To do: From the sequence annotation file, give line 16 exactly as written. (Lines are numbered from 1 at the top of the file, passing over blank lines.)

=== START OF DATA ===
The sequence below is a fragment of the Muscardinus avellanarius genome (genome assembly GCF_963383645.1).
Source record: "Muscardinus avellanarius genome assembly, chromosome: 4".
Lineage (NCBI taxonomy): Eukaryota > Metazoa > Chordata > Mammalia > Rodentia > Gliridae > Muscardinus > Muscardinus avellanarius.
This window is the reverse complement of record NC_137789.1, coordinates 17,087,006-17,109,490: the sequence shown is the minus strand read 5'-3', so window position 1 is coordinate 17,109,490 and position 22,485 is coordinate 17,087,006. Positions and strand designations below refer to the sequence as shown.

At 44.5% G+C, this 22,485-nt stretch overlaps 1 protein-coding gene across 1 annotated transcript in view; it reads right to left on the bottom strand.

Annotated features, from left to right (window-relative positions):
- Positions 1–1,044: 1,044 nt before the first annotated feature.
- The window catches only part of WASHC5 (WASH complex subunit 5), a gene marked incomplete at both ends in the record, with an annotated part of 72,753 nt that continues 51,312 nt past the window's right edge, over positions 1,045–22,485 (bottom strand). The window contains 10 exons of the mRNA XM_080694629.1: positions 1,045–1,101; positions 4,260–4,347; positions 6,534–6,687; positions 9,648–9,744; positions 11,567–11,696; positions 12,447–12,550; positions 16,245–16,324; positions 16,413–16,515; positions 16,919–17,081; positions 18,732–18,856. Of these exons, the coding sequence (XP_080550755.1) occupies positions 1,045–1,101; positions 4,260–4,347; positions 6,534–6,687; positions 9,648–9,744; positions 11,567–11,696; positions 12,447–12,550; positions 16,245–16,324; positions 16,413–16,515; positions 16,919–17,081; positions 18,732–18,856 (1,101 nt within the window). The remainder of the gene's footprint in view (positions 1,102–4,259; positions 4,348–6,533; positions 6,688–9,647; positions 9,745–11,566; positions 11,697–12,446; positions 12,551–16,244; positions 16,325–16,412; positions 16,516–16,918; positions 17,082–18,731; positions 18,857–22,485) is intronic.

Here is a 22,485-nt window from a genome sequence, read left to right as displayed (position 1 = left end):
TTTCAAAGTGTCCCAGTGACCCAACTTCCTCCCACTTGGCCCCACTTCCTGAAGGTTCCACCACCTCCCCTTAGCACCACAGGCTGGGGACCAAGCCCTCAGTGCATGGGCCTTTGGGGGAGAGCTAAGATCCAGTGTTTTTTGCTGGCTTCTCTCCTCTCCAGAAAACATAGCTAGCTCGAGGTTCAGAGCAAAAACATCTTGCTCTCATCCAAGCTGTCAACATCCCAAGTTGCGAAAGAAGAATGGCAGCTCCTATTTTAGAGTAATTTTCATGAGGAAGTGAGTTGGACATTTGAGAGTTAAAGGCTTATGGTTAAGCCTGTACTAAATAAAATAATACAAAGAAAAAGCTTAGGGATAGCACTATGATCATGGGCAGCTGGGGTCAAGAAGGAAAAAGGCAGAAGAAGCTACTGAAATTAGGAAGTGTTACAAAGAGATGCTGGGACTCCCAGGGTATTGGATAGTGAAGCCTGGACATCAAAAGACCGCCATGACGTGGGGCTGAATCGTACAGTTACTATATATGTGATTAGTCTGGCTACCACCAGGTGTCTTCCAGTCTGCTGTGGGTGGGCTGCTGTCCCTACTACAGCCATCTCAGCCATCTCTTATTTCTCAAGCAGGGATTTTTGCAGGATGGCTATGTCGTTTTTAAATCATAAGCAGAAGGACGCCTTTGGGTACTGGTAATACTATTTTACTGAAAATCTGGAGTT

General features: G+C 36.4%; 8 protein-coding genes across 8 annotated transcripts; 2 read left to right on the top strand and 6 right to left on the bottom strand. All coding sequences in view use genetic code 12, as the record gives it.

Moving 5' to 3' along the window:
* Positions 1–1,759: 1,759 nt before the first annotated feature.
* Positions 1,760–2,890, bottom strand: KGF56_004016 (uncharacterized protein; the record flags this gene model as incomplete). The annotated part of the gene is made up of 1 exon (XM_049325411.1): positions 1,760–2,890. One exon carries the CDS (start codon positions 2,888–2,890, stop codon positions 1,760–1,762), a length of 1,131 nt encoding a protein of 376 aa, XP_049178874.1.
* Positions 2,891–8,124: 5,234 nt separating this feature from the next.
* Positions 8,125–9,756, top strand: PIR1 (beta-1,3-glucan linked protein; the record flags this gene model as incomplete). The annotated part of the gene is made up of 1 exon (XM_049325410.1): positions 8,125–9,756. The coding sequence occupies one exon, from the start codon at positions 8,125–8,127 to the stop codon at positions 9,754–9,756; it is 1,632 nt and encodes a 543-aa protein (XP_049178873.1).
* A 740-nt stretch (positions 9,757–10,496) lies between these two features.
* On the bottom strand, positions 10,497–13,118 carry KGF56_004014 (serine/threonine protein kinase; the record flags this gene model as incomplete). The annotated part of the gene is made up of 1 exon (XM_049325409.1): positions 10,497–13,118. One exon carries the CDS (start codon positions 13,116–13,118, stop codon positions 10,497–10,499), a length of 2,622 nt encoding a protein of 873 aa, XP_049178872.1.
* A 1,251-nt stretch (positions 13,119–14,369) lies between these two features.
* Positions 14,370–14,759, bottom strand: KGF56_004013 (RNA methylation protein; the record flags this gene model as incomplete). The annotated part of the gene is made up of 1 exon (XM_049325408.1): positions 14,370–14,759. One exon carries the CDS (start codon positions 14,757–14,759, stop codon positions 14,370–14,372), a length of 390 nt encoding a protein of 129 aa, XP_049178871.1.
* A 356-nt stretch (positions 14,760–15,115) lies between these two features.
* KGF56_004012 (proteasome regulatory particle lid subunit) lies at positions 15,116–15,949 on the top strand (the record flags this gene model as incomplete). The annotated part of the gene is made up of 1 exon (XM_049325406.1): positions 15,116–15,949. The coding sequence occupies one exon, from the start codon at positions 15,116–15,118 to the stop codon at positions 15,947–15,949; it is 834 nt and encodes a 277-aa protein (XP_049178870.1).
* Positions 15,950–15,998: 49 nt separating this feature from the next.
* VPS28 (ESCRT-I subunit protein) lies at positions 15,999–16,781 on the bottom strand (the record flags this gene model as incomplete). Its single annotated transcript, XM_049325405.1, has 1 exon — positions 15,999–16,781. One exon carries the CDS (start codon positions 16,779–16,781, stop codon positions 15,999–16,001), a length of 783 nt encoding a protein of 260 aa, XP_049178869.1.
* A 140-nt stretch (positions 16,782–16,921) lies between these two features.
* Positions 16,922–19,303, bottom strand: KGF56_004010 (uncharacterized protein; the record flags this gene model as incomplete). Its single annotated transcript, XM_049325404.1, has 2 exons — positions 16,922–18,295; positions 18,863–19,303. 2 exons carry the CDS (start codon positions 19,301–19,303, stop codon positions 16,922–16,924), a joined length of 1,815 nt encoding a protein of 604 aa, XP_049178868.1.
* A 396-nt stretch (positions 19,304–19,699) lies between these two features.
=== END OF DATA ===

* Positions 8,125–9,756, top strand: PIR1 (beta-1,3-glucan linked protein; the record flags this gene model as incomplete). The annotated part of the gene is made up of 1 exon (XM_049325410.1): positions 8,125–9,756. The coding sequence occupies one exon, from the start codon at positions 8,125–8,127 to the stop codon at positions 9,754–9,756; it is 1,632 nt and encodes a 543-aa protein (XP_049178873.1).